Close Menu

Treasury is no treasure chest

It is a textbook example of how potentially damaging diversification can be. Foster’s 15-year flirtation with wine came to an end earlier this week when Treasury Wine Estates gained its own Australian stock market listing and left long-suffering investors in the beer company nursing cumulative write-down losses of almost £2 billion.

When Foster’s first ventured into wine in 1996 by spending just over £300m on Mildara Blass, investors hailed it as a sensible strategy. The Australian beer market was maturing rapidly and Foster’s itself was being eclipsed globally.

What could be more appropriate than to merge the sales and distribution operations of two supposedly closely-linked products, especially as Australian wine was riding the wave of growing international consumption?

When Fosters spent £1.7bn on Beringer in 2001 and a further £2bn on Southcorp in 2005, it became the world’s second-largest wine production group. It had also sailed headlong into a perfect storm.

Beer and wine don’t mix, except at the point of sale, and Australia suffered a wine glut at the same time as its currency appreciated on the back of growing demand for its abundant natural resources.

So Foster’s slashed prices to shift stock, undermined the market for quality Australian wine and watched the losses mount, so much so that the profitable beer division itself was hamstrung and has become a potential takeover target. The wheel had turned full circle.

Even at the end the Foster’s board managed to get less value from Treasury for shareholders than could have been achieved. Only last September Cerberus Capital Management, a US turnaround house, offered £1.65bn for Treasury but was rebuffed by Foster’s, which said the bid undervalued its wine arm, putting a price tag of £2.3bn on it. When Treasury made its debut on the Australian stock market on Monday, investors valued it at just under £1.5bn.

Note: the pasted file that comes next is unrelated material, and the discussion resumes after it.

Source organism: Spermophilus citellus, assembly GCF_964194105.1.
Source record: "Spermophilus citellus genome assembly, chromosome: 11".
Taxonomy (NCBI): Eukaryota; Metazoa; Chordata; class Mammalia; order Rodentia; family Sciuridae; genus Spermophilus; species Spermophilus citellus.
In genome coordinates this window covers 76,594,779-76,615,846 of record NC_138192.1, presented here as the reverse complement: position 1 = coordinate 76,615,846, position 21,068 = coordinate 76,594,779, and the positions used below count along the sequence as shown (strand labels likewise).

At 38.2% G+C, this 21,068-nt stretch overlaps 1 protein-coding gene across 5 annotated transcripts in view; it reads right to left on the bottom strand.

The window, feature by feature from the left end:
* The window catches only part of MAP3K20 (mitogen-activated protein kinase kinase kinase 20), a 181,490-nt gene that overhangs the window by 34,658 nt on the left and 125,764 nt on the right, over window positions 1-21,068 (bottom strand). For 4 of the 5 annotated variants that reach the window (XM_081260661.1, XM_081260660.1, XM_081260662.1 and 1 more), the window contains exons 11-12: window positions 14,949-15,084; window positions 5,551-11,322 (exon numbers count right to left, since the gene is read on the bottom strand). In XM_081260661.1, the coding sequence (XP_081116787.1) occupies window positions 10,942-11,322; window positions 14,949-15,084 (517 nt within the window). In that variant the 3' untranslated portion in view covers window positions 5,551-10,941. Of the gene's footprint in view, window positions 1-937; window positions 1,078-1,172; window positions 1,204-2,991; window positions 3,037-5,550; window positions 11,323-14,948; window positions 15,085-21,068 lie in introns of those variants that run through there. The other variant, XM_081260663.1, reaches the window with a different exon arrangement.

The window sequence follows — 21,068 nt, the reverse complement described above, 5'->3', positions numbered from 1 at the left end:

Which leaves Treasury’s shareholders (who got one Treasury share for every three Foster’s in the split) wondering whether at last they will begin to see improved returns. Based on a tangible book value of AU$1.97bn (about £1.3bn) and the Cerberus bid last year, analysts reckon the shares should trade in a range between AU$2.75 and AU$3.5 for the foreseeable future. Yesterday they closed at AU$3.4.

Certainly the demerger from Foster’s allows investors greater clarity about Treasury’s true worth and removes some pressure on managers competing for financial resources with the beer division.

It has annual sales of about £1.25bn from 35m cases and chief executive David Dearie plans to strip a further £65m of costs out of the business by the end of next month, when he completes a rationalisation of packaging, bottling and warehousing.

Shorter production runs (i.e. higher quality) for brands such as Wolf Blass should improve the financial picture, while increased penetration of China’s market for wine is a key strategy behind growing volumes and margins simultaneously.

But will Dearie get a chance to prove his plans work? Could Cerberus or other suitors make a takeover bid? While the market values Treasury at below what Cerberus planned to pay last autumn, the value of the Australian dollar, which is at a 30-year high, makes it comparatively unattractive, especially to an American group, at least for the moment.

Finance on Friday, 13.05.2011

It looks like you're in Asia, would you like to be redirected to the Drinks Business Asia edition?

Yes, take me to the Asia edition No